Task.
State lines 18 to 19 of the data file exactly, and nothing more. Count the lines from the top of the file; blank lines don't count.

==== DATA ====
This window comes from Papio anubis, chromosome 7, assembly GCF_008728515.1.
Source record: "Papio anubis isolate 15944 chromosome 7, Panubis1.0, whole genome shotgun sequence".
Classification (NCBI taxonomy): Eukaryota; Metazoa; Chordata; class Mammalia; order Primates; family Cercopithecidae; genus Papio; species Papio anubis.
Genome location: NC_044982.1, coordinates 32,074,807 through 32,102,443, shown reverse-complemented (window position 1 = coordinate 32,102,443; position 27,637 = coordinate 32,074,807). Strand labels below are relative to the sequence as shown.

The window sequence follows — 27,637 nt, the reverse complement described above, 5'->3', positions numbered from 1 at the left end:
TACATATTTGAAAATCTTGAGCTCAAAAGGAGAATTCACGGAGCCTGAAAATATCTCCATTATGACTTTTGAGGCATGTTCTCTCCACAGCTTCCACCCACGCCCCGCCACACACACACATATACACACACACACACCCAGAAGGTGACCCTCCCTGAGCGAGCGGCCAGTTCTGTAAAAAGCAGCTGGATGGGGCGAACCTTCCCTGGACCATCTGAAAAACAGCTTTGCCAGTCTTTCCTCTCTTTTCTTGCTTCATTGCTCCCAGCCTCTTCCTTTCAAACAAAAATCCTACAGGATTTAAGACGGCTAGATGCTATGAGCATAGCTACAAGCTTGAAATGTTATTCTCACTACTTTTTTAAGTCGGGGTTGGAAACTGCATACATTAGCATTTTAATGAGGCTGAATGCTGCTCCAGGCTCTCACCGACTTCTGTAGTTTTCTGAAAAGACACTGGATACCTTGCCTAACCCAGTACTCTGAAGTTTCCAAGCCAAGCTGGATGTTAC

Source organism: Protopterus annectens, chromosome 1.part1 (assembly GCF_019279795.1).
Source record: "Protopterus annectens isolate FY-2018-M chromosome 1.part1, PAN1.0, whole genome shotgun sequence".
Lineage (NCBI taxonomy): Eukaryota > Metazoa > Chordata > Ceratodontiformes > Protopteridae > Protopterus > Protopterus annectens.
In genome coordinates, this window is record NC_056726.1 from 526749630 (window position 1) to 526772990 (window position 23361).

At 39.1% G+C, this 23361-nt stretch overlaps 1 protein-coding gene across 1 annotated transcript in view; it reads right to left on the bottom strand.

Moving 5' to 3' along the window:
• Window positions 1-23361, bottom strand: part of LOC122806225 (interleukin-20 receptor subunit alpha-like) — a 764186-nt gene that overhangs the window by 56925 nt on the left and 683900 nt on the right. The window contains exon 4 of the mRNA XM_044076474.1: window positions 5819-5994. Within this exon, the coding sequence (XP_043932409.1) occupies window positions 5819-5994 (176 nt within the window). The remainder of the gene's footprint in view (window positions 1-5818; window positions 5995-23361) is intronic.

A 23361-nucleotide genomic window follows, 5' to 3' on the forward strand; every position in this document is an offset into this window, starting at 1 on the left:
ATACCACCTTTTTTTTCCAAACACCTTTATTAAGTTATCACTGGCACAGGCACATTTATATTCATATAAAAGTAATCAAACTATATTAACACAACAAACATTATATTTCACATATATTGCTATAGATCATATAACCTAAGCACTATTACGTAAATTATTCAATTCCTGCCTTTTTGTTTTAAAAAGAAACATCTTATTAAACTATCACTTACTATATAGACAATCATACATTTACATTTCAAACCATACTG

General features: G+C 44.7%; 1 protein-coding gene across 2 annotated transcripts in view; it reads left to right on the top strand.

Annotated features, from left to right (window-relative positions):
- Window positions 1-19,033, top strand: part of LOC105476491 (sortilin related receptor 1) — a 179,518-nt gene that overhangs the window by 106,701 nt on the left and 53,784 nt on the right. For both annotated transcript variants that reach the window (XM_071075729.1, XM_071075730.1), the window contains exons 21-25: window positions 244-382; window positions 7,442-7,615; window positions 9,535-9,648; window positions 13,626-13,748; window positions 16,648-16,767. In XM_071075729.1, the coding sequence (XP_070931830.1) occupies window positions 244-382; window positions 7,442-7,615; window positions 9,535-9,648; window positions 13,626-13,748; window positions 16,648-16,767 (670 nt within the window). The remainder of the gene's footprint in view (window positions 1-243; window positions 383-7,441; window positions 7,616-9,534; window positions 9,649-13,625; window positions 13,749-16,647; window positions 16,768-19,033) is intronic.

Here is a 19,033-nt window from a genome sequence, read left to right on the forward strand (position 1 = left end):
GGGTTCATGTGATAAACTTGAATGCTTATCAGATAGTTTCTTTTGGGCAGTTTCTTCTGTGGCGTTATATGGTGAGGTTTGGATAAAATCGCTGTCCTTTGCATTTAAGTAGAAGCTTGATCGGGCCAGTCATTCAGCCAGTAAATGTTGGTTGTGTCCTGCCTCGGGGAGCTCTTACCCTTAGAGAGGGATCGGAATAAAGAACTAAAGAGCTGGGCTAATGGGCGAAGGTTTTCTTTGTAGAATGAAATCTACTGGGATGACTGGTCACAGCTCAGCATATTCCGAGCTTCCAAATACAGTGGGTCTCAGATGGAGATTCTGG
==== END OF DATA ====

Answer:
- Window positions 1-19,033, top strand: part of LOC105476491 (sortilin related receptor 1) — a 179,518-nt gene that overhangs the window by 106,701 nt on the left and 53,784 nt on the right. For both annotated transcript variants that reach the window (XM_071075729.1, XM_071075730.1), the window contains exons 21-25: window positions 244-382; window positions 7,442-7,615; window positions 9,535-9,648; window positions 13,626-13,748; window positions 16,648-16,767. In XM_071075729.1, the coding sequence (XP_070931830.1) occupies window positions 244-382; window positions 7,442-7,615; window positions 9,535-9,648; window positions 13,626-13,748; window positions 16,648-16,767 (670 nt within the window). The remainder of the gene's footprint in view (window positions 1-243; window positions 383-7,441; window positions 7,616-9,534; window positions 9,649-13,625; window positions 13,749-16,647; window positions 16,768-19,033) is intronic.

Here is a 19,033-nt window from a genome sequence, read left to right on the forward strand (position 1 = left end):